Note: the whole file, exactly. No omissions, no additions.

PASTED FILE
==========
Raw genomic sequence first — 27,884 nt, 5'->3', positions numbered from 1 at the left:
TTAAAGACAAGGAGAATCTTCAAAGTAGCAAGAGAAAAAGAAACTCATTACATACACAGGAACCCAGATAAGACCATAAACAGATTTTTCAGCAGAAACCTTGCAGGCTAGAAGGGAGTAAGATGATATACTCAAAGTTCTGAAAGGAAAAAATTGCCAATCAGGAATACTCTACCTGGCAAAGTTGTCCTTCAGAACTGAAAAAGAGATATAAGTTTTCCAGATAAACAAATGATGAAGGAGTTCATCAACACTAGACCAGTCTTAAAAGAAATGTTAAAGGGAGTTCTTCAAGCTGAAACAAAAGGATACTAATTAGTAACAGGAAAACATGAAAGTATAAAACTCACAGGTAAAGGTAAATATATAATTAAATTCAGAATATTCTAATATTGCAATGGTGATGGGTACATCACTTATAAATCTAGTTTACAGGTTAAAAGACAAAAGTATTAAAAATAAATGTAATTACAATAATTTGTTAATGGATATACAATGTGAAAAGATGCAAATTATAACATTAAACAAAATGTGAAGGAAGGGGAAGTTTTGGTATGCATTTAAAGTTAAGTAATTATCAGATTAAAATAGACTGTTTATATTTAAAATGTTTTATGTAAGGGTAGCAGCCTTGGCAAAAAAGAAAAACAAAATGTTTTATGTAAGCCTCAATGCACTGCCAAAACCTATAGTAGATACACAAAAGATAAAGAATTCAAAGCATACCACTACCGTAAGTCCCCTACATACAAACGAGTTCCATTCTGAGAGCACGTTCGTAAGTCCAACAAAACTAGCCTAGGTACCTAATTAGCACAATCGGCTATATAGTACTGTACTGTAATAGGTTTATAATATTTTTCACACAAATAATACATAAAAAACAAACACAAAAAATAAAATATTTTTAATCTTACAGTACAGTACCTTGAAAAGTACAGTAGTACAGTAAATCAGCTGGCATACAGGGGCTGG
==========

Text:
Raw genomic sequence first — 27,884 nt, 5'->3', positions numbered from 1 at the left:
TTAAAGACAAGGAGAATCTTCAAAGTAGCAAGAGAAAAAGAAACTCATTACATACACAGGAACCCAGATAAGACCATAAACAGATTTTTCAGCAGAAACCTTGCAGGCTAGAAGGGAGTAAGATGATATACTCAAAGTTCTGAAAGGAAAAAATTGCCAATCAGGAATACTCTACCTGGCAAAGTTGTCCTTCAGAACTGAAAAAGAGATATAAGTTTTCCAGATAAACAAATGATGAAGGAGTTCATCAACACTAGACCAGTCTTAAAAGAAATGTTAAAGGGAGTTCTTCAAGCTGAAACAAAAGGATACTAATTAGTAACAGGAAAACATGAAAGTATAAAACTCACAGGTAAAGGTAAATATATAATTAAATTCAGAATATTCTAATATTGCAATGGTGATGGGTACATCACTTATAAATCTAGTTTACAGGTTAAAAGACAAAAGTATTAAAAATAAATGTAATTACAATAATTTGTTAATGGATATACAATGTGAAAAGATGCAAATTATAACATTAAACAAAATGTGAAGGAAGGGGAAGTTTTGGTATGCATTTAAAGTTAAGTAATTATCAGATTAAAATAGACTGTTTATATTTAAAATGTTTTATGTAAGGGTAGCAGCCTTGGCAAAAAAGAAAAACAAAATGTTTTATGTAAGCCTCAATGCACTGCCAAAACCTATAGTAGATACACAAAAGATAAAGAATTCAAAGCATACCACTACCGTAAGTCCCCTACATACAAACGAGTTCCATTCTGAGAGCACGTTCGTAAGTCCAACAAAACTAGCCTAGGTACCTAATTAGCACAATCGGCTATATAGTACTGTACTGTAATAGGTTTATAATATTTTTCACACAAATAATACATAAAAAACAAACACAAAAAATAAAATATTTTTAATCTTACAGTACAGTACCTTGAAAAGTACAGTAGTACAGTAAATCAGCTGGCATACAGGGGCTGG